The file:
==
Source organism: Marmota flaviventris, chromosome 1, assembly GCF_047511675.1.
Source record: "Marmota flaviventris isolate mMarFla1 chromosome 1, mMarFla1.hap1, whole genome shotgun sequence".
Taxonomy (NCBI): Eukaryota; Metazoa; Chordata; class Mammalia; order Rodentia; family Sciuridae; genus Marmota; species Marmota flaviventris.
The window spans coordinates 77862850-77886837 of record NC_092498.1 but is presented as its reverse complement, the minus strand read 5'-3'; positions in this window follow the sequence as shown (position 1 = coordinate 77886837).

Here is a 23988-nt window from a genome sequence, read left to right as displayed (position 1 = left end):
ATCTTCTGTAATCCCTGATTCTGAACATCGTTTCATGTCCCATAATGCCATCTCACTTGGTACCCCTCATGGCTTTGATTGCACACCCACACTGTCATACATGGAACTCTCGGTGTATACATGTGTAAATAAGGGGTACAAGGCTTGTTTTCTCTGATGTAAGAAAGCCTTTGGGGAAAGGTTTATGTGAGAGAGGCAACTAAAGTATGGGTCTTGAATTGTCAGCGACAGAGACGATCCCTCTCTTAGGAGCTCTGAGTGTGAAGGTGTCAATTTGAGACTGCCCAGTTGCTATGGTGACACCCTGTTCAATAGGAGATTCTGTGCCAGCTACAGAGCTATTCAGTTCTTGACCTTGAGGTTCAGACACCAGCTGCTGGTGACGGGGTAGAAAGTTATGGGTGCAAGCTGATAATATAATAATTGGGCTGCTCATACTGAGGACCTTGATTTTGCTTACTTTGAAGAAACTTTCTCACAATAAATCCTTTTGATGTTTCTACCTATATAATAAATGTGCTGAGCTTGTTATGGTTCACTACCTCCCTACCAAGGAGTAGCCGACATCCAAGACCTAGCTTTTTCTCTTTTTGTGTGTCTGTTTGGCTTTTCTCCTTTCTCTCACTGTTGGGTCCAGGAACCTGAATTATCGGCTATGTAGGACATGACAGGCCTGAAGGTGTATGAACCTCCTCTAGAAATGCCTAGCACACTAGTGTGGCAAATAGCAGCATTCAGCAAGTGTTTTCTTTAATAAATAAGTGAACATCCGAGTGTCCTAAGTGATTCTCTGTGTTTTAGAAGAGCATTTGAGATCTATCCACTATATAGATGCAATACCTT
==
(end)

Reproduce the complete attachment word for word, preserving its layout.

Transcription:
Source organism: Marmota flaviventris, chromosome 1, assembly GCF_047511675.1.
Source record: "Marmota flaviventris isolate mMarFla1 chromosome 1, mMarFla1.hap1, whole genome shotgun sequence".
Taxonomy (NCBI): Eukaryota; Metazoa; Chordata; class Mammalia; order Rodentia; family Sciuridae; genus Marmota; species Marmota flaviventris.
The window spans coordinates 77862850-77886837 of record NC_092498.1 but is presented as its reverse complement, the minus strand read 5'-3'; positions in this window follow the sequence as shown (position 1 = coordinate 77886837).

Here is a 23988-nt window from a genome sequence, read left to right as displayed (position 1 = left end):
ATCTTCTGTAATCCCTGATTCTGAACATCGTTTCATGTCCCATAATGCCATCTCACTTGGTACCCCTCATGGCTTTGATTGCACACCCACACTGTCATACATGGAACTCTCGGTGTATACATGTGTAAATAAGGGGTACAAGGCTTGTTTTCTCTGATGTAAGAAAGCCTTTGGGGAAAGGTTTATGTGAGAGAGGCAACTAAAGTATGGGTCTTGAATTGTCAGCGACAGAGACGATCCCTCTCTTAGGAGCTCTGAGTGTGAAGGTGTCAATTTGAGACTGCCCAGTTGCTATGGTGACACCCTGTTCAATAGGAGATTCTGTGCCAGCTACAGAGCTATTCAGTTCTTGACCTTGAGGTTCAGACACCAGCTGCTGGTGACGGGGTAGAAAGTTATGGGTGCAAGCTGATAATATAATAATTGGGCTGCTCATACTGAGGACCTTGATTTTGCTTACTTTGAAGAAACTTTCTCACAATAAATCCTTTTGATGTTTCTACCTATATAATAAATGTGCTGAGCTTGTTATGGTTCACTACCTCCCTACCAAGGAGTAGCCGACATCCAAGACCTAGCTTTTTCTCTTTTTGTGTGTCTGTTTGGCTTTTCTCCTTTCTCTCACTGTTGGGTCCAGGAACCTGAATTATCGGCTATGTAGGACATGACAGGCCTGAAGGTGTATGAACCTCCTCTAGAAATGCCTAGCACACTAGTGTGGCAAATAGCAGCATTCAGCAAGTGTTTTCTTTAATAAATAAGTGAACATCCGAGTGTCCTAAGTGATTCTCTGTGTTTTAGAAGAGCATTTGAGATCTATCCACTATATAGATGCAATACCTT